Mike Woodson has said he believes his father worked himself to death trying to take care of him and his 11 siblings on the near northeast side of Indianapolis in the ’50s and ’60s.
And when Chester Woodson passed away in 1971, a 13-year-old Michael Dean Woodson followed suit — he put his head down and got work. Just as he was starting to get serious with the game of basketball, a young Woodson also started to take on jobs to help keep the family afloat, all while trying to keep up at school.
The demands on Woodson’s time outside of school meant that he was in for a major adjustment when he arrived at IU in 1976. He played for a demanding coach in high school in Broad Ripple’s Bill Smith, but Indiana’s Bob Knight wrote the book on high expectations.
And part of what Knight expected from all of his players was academic success. Woodson had promised his mother and siblings that he would go to IU and get a degree, and he had the intellect to get that done. But he’d need another coach to help him learn how to navigate life as a college student.
Anitra House first started tutoring IU men’s basketball players when Woodson was a freshman in Bloomington. Today she watches him lead a high major college basketball program and deal with the media, but she remembers a much different side of him in 1976.
That Mike Woodson had his head down, focused on the task at hand. He was working himself to death, with no time for eloquence.
“He was a little different at that point in time than he is now,” said House on Monday evening to IU radio voice Don Fischer on Woodson’s show.
“He probably only said 25 words the first semester that I worked with him. He just wasn’t very verbal with people that he didn’t know.”
House’s area of focus at that time was language education, and her job at the time among other things was to help the hyper-focused Woodson blossom into a communicator.
“I kind of think I helped Michael find his voice,” House said. “He’s the ultimate multi-tasker now, and he tried to be (when he was younger). He lost his dad when he was 13, and he started working part-time, and going to school, and moving around to different schools, and playing basketball. That doesn’t leave a whole lot of time to go home and do your homework. And every time you change a school it’s a difficult transition.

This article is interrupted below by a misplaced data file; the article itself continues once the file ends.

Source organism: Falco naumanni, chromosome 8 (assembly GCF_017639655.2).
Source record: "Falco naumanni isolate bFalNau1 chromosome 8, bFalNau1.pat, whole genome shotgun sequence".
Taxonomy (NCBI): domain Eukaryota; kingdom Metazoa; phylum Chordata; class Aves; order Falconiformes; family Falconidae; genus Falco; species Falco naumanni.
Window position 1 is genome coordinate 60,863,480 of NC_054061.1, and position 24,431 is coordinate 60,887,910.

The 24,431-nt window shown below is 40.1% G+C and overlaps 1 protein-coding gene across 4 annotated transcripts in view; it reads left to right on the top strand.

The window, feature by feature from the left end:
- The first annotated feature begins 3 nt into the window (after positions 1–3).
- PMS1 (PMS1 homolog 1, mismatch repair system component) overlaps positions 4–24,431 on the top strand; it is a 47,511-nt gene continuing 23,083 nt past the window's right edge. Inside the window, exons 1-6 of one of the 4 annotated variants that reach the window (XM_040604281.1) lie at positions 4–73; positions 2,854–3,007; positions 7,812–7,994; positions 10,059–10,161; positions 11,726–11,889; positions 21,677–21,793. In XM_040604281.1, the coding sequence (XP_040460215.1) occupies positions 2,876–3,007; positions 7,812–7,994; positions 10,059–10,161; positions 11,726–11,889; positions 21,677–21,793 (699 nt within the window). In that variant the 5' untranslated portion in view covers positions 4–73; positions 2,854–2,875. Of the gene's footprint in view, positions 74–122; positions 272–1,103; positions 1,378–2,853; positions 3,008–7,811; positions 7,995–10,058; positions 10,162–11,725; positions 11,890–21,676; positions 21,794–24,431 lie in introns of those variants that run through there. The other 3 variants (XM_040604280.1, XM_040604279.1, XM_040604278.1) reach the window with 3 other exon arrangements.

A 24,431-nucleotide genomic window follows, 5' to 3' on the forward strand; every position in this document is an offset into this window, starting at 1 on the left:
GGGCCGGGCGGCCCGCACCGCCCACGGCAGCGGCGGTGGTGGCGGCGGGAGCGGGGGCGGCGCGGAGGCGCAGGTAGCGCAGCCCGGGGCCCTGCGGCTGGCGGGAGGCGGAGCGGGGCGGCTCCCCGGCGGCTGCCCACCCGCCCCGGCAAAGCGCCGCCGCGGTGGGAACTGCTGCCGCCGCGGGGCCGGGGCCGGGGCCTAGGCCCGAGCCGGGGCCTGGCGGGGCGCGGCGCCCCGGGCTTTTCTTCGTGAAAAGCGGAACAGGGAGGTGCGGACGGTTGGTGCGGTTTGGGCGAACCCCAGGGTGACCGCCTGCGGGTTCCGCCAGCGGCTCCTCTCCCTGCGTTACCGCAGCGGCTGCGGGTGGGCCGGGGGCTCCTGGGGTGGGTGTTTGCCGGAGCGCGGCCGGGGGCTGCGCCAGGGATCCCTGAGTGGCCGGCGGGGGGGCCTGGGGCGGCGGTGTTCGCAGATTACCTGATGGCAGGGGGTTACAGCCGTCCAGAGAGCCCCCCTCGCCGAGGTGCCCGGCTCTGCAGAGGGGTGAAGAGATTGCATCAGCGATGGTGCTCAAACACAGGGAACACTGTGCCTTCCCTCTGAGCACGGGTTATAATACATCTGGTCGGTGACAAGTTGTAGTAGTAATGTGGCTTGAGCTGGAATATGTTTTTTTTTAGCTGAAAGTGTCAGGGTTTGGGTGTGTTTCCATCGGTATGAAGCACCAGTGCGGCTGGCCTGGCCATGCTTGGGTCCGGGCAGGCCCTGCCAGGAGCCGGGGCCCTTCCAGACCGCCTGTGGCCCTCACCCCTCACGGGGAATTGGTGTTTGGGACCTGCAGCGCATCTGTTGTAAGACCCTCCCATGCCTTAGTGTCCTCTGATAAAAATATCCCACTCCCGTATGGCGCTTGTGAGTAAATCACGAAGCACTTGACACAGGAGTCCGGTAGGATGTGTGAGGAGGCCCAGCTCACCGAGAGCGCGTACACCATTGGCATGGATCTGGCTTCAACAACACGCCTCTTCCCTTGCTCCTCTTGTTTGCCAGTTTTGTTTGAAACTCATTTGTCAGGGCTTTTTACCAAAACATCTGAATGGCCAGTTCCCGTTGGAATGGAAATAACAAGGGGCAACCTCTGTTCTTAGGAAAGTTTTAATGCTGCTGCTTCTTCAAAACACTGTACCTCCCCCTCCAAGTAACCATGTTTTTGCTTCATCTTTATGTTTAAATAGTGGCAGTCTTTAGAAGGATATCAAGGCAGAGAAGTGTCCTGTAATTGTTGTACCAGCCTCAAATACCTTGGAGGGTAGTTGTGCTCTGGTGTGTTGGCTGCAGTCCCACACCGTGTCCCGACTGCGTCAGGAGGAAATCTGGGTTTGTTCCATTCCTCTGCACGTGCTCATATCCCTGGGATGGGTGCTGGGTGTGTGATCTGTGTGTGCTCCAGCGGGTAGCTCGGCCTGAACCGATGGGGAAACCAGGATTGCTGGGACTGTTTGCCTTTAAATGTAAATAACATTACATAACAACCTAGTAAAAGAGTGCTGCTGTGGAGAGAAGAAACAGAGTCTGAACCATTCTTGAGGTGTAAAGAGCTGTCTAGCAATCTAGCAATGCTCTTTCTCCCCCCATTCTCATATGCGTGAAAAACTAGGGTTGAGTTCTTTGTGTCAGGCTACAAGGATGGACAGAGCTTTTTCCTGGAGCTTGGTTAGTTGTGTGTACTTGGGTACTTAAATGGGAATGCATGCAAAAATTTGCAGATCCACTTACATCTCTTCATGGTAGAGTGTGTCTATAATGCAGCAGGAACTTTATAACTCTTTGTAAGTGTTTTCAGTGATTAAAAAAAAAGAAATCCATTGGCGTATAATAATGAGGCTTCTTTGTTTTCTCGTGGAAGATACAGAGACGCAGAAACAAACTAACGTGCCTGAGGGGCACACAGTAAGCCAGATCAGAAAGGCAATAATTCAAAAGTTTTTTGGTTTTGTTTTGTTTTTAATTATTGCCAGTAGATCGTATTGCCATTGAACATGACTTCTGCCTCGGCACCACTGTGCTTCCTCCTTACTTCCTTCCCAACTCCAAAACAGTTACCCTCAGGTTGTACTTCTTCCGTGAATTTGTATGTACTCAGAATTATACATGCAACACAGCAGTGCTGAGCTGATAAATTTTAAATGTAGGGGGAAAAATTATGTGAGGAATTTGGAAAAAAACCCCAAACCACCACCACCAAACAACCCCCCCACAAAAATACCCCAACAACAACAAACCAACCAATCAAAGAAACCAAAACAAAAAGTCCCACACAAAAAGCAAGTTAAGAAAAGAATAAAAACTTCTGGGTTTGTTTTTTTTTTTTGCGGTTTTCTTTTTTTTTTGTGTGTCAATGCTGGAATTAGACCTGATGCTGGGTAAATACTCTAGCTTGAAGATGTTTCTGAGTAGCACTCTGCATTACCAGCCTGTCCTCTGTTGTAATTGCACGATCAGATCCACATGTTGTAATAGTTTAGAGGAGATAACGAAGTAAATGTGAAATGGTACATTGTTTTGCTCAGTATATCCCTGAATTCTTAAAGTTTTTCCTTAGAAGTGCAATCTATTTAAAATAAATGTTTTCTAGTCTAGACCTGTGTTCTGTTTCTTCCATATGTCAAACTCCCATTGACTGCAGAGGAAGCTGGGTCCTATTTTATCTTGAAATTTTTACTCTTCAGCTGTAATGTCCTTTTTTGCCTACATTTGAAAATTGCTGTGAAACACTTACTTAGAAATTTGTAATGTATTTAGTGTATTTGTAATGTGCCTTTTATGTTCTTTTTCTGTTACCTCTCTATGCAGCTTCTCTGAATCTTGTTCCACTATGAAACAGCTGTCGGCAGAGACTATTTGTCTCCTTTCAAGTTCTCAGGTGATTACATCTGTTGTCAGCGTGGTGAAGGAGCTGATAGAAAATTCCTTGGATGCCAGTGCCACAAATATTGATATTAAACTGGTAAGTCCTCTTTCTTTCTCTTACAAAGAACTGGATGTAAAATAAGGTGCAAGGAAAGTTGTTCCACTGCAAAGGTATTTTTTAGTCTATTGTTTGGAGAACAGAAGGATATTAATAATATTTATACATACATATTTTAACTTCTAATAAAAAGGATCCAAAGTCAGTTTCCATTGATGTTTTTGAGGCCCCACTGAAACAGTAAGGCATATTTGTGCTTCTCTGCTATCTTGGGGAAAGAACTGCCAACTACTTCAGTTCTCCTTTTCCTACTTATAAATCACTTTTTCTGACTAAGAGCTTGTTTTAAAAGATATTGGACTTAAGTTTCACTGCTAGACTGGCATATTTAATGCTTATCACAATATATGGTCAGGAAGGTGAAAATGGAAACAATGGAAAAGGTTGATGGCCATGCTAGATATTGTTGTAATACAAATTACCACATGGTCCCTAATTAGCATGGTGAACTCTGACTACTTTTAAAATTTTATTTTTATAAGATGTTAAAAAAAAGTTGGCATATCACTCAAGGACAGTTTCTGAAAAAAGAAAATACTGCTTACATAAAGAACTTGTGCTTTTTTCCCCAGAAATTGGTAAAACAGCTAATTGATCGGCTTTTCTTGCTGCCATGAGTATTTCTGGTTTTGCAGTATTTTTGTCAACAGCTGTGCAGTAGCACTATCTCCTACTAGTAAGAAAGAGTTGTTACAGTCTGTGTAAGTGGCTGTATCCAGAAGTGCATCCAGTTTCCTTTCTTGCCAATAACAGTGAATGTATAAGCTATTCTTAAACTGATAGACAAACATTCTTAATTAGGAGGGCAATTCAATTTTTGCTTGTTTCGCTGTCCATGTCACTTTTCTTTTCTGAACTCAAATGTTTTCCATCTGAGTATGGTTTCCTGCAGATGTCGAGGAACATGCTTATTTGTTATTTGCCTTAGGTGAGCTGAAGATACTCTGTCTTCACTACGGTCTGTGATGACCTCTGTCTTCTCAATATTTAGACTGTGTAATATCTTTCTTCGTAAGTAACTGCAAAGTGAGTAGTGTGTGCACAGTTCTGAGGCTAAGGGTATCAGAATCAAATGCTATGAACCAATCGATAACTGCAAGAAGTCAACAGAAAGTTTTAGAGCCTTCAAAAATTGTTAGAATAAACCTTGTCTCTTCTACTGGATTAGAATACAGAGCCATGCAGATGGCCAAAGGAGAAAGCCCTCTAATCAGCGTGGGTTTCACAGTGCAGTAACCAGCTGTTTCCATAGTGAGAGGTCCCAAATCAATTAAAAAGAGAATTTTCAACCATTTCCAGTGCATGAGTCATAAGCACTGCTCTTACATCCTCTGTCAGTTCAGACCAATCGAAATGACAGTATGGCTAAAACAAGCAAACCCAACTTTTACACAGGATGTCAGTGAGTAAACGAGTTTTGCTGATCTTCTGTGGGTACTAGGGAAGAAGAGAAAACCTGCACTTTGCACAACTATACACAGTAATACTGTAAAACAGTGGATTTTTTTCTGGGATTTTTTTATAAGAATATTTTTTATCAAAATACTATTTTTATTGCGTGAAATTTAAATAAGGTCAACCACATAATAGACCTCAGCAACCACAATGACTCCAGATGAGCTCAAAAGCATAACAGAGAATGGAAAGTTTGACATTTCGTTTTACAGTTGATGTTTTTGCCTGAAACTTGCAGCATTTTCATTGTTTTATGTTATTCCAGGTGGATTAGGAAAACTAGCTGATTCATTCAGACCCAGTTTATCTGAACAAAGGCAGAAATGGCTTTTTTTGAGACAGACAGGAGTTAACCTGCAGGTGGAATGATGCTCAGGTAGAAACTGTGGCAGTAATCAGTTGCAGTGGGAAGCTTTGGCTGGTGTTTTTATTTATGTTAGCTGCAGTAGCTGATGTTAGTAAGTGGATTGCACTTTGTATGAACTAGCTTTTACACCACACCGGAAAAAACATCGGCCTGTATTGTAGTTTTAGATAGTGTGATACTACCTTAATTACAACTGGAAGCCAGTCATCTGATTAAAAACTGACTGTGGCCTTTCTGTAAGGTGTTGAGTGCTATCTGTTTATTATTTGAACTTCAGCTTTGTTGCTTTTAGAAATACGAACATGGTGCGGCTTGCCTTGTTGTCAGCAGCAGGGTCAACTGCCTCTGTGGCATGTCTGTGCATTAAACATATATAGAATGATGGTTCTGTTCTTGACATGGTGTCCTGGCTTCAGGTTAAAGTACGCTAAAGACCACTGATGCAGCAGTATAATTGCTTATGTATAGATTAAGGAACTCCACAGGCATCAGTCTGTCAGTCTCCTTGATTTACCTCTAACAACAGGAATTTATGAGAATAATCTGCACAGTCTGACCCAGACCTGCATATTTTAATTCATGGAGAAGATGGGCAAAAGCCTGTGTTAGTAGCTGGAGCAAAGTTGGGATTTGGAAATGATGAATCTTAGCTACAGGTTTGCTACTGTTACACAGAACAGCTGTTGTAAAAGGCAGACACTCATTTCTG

“He needed to spend all that time on basketball, because look at what basketball has brought to him. So he didn’t know what he could do (academically). A good tutor figures out what you can do, and what you need to do better, just like a basketball coach, it’s not that different, and you try to make sure they improve. So that’s what we did, I helped him find his voice.”
With House’s help, Woodson became the first person in his family to earn a college degree.
And that House was telling the story of Woodson finding his voice on a radio show named after him wasn’t lost on her. In fact, it is one of many aspects of Woodson’s very public career she revels in.
Pulled out of retirement to assume the role of Assistant to the Head Coach for the men’s basketball program, House regularly sees a strong, confident Woodson take charge of a room, with all eyes on him.
“When I watch him do his (radio) show or press conference, I’m very proud to think about how far he’s come in articulating what he wants to say,” House said.
Woodson never forgot the role House played in his acclimation to college life and helping him to deliver on his promise to earn a degree.
“Anitra House, I know if you’re listening, boy, you were very instrumental in me getting through school. Want to thank you,” Woodson said in his opening remarks when he was introduced as the new IU head coach in March.
And now it has all come full circle for House. Woodson approached her to join his staff just weeks after taking the job.
House went from helping Woodson find his voice more than 40 years ago, to now often being his voice.
“Now I get to make people happy, by writing them a nice letter from coach, and showing them the side of him that I know,” House said. “I enjoy that. It’s nice.”
It might have been the only work House would have come out of retirement for.
Mike Woodson’s voice? She was a natural choice for the job.
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